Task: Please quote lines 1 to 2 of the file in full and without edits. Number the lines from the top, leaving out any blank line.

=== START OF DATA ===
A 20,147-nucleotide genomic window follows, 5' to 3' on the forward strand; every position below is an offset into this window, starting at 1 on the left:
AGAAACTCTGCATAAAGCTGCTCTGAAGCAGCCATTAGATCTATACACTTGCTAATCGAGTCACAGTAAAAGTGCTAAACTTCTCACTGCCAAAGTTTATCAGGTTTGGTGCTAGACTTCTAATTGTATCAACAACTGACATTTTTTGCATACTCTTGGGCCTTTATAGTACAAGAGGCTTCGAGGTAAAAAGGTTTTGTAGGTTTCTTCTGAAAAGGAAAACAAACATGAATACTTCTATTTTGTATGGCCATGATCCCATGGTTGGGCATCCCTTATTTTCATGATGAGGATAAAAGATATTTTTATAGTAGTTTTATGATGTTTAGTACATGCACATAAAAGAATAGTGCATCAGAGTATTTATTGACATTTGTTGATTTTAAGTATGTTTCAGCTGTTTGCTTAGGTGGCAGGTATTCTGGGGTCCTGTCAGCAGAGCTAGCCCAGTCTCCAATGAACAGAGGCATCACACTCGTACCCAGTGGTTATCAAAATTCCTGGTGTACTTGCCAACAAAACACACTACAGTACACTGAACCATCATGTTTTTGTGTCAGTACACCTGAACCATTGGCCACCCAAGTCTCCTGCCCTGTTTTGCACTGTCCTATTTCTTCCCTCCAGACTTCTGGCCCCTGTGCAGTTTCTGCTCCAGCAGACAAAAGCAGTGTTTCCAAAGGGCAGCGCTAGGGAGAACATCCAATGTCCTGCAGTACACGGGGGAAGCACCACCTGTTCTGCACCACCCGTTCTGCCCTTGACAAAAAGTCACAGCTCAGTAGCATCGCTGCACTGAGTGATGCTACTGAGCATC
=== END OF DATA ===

A 20,147-nucleotide genomic window follows, 5' to 3' on the forward strand; every position below is an offset into this window, starting at 1 on the left:
AGAAACTCTGCATAAAGCTGCTCTGAAGCAGCCATTAGATCTATACACTTGCTAATCGAGTCACAGTAAAAGTGCTAAACTTCTCACTGCCAAAGTTTATCAGGTTTGGTGCTAGACTTCTAATTGTATCAACAACTGACATTTTTTGCATACTCTTGGGCCTTTATAGTACAAGAGGCTTCGAGGTAAAAAGGTTTTGTAGGTTTCTTCTGAAAAGGAAAACAAACATGAATACTTCTATTTTGTATGGCCATGATCCCATGGTTGGGCATCCCTTATTTTCATGATGAGGATAAAAGATATTTTTATAGTAGTTTTATGATGTTTAGTACATGCACATAAAAGAATAGTGCATCAGAGTATTTATTGACATTTGTTGATTTTAAGTATGTTTCAGCTGTTTGCTTAGGTGGCAGGTATTCTGGGGTCCTGTCAGCAGAGCTAGCCCAGTCTCCAATGAACAGAGGCATCACACTCGTACCCAGTGGTTATCAAAATTCCTGGTGTACTTGCCAACAAAACACACTACAGTACACTGAACCATCATGTTTTTGTGTCAGTACACCTGAACCATTGGCCACCCAAGTCTCCTGCCCTGTTTTGCACTGTCCTATTTCTTCCCTCCAGACTTCTGGCCCCTGTGCAGTTTCTGCTCCAGCAGACAAAAGCAGTGTTTCCAAAGGGCAGCGCTAGGGAGAACATCCAATGTCCTGCAGTACACGGGGGAAGCACCACCTGTTCTGCACCACCCGTTCTGCCCTTGACAAAAAGTCACAGCTCAGTAGCATCGCTGCACTGAGTGATGCTACTGAGCATC